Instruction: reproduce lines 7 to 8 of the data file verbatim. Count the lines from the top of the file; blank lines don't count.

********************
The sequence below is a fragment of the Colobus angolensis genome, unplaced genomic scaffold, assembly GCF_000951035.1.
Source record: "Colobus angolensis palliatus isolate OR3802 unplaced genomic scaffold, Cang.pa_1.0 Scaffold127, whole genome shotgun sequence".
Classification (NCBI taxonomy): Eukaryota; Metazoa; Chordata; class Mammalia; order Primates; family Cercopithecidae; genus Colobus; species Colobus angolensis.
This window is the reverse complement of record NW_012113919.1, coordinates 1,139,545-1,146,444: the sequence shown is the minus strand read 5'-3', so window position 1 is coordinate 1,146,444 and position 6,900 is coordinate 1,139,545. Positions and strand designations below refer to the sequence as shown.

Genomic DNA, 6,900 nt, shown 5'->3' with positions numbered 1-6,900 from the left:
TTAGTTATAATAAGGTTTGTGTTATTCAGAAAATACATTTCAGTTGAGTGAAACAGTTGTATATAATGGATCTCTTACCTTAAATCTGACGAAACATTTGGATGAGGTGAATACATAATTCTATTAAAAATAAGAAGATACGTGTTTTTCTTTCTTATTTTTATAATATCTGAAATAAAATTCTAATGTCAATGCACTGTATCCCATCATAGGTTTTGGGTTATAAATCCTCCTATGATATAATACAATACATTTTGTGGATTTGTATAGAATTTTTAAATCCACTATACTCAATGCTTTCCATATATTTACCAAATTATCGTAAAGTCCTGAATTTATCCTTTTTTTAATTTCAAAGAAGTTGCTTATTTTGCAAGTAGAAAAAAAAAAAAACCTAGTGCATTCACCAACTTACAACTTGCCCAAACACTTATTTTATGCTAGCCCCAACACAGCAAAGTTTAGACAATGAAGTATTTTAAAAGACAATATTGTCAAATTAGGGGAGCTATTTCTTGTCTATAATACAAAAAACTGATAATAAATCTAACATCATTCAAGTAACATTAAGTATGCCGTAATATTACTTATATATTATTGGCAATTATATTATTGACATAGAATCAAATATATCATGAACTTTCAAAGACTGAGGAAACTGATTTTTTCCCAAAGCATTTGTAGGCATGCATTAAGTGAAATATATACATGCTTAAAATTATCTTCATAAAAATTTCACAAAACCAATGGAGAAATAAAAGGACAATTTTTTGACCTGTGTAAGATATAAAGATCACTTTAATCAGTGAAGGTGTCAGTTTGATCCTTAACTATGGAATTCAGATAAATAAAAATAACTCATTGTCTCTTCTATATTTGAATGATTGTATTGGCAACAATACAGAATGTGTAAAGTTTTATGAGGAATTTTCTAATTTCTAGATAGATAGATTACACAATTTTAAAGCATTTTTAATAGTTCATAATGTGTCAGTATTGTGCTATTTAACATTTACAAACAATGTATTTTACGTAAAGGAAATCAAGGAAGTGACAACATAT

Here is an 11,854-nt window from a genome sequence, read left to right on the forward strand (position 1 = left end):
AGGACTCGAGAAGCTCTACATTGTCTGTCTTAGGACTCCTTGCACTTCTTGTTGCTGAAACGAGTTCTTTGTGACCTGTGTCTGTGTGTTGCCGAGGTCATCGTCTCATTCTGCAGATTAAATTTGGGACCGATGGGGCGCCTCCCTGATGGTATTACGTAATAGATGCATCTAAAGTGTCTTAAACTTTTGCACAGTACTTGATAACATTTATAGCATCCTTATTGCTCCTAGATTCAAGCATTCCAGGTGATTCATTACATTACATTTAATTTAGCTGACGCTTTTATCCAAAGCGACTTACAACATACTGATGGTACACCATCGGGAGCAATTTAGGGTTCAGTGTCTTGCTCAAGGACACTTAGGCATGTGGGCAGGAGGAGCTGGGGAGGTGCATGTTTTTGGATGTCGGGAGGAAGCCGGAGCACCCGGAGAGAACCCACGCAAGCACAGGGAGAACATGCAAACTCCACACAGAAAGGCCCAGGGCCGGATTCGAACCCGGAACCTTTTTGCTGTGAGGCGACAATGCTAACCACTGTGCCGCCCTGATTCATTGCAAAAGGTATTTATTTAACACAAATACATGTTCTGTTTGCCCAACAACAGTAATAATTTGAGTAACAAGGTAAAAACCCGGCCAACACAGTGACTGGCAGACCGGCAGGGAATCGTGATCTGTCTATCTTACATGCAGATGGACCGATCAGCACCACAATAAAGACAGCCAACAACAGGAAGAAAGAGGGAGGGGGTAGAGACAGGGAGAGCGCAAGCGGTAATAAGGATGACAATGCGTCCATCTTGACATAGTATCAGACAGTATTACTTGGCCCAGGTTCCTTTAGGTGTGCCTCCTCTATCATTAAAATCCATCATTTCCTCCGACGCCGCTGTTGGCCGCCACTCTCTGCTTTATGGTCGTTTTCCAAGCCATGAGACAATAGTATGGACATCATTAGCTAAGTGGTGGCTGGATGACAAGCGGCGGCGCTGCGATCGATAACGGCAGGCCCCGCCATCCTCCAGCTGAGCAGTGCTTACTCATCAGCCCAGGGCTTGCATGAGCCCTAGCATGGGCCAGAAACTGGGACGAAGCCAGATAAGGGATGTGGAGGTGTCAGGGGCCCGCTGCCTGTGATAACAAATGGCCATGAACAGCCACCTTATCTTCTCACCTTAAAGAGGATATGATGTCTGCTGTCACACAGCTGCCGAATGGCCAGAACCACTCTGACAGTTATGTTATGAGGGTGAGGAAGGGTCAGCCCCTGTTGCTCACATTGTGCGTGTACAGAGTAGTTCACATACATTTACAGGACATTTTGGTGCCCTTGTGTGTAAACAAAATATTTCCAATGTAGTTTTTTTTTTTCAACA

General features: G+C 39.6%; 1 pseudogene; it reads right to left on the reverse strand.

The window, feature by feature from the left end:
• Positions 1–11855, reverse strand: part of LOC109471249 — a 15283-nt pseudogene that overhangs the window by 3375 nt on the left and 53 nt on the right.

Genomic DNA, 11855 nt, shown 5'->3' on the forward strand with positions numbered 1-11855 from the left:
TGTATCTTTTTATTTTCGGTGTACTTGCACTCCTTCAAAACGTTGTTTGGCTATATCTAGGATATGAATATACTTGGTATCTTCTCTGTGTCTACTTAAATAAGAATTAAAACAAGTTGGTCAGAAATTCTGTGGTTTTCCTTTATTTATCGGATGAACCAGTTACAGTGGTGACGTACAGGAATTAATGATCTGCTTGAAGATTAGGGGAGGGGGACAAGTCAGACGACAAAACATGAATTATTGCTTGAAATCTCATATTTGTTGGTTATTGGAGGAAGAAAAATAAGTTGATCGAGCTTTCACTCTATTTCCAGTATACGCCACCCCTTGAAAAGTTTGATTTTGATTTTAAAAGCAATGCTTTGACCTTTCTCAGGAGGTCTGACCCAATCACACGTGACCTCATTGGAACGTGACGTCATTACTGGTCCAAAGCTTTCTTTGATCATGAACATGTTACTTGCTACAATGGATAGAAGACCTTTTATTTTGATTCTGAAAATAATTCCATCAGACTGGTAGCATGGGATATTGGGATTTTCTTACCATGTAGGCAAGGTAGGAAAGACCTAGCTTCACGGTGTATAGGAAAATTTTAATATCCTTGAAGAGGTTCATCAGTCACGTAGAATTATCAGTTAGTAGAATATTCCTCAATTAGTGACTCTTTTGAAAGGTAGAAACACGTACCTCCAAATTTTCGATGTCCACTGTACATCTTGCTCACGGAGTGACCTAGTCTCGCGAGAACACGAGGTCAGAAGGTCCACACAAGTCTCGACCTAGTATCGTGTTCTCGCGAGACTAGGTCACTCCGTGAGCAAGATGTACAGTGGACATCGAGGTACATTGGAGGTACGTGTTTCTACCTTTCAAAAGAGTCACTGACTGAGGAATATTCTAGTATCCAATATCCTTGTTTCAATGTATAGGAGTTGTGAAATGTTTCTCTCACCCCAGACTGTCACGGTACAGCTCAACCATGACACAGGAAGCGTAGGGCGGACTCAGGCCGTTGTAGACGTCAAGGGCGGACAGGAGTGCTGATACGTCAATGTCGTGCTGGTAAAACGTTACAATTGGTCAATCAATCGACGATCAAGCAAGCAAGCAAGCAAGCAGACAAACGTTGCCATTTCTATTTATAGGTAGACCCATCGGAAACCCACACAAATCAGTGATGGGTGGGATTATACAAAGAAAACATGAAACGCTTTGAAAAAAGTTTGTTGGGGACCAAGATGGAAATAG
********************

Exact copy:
Here is an 11,854-nt window from a genome sequence, read left to right on the forward strand (position 1 = left end):
AGGACTCGAGAAGCTCTACATTGTCTGTCTTAGGACTCCTTGCACTTCTTGTTGCTGAAACGAGTTCTTTGTGACCTGTGTCTGTGTGTTGCCGAGGTCATCGTCTCATTCTGCAGATTAAATTTGGGACCGATGGGGCGCCTCCCTGATGGTATTACGTAATAGATGCATCTAAAGTGTCTTAAACTTTTGCACAGTACTTGATAACATTTATAGCATCCTTATTGCTCCTAGATTCAAGCATTCCAGGTGATTCATTACATTACATTTAATTTAGCTGACGCTTTTATCCAAAGCGACTTACAACATACTGATGGTACACCATCGGGAGCAATTTAGGGTTCAGTGTCTTGCTCAAGGACACTTAGGCATGTGGGCAGGAGGAGCTGGGGAGGTGCATGTTTTTGGATGTCGGGAGGAAGCCGGAGCACCCGGAGAGAACCCACGCAAGCACAGGGAGAACATGCAAACTCCACACAGAAAGGCCCAGGGCCGGATTCGAACCCGGAACCTTTTTGCTGTGAGGCGACAATGCTAACCACTGTGCCGCCCTGATTCATTGCAAAAGGTATTTATTTAACACAAATACATGTTCTGTTTGCCCAACAACAGTAATAATTTGAGTAACAAGGTAAAAACCCGGCCAACACAGTGACTGGCAGACCGGCAGGGAATCGTGATCTGTCTATCTTACATGCAGATGGACCGATCAGCACCACAATAAAGACAGCCAACAACAGGAAGAAAGAGGGAGGGGGTAGAGACAGGGAGAGCGCAAGCGGTAATAAGGATGACAATGCGTCCATCTTGACATAGTATCAGACAGTATTACTTGGCCCAGGTTCCTTTAGGTGTGCCTCCTCTATCATTAAAATCCATCATTTCCTCCGACGCCGCTGTTGGCCGCCACTCTCTGCTTTATGGTCGTTTTCCAAGCCATGAGACAATAGTATGGACATCATTAGCTAAGTGGTGGCTGGATGACAAGCGGCGGCGCTGCGATCGATAACGGCAGGCCCCGCCATCCTCCAGCTGAGCAGTGCTTACTCATCAGCCCAGGGCTTGCATGAGCCCTAGCATGGGCCAGAAACTGGGACGAAGCCAGATAAGGGATGTGGAGGTGTCAGGGGCCCGCTGCCTGTGATAACAAATGGCCATGAACAGCCACCTTATCTTCTCACCTTAAAGAGGATATGATGTCTGCTGTCACACAGCTGCCGAATGGCCAGAACCACTCTGACAGTTATGTTATGAGGGTGAGGAAGGGTCAGCCCCTGTTGCTCACATTGTGCGTGTACAGAGTAGTTCACATACATTTACAGGACATTTTGGTGCCCTTGTGTGTAAACAAAATATTTCCAATGTAGTTTTTTTTTTTCAACA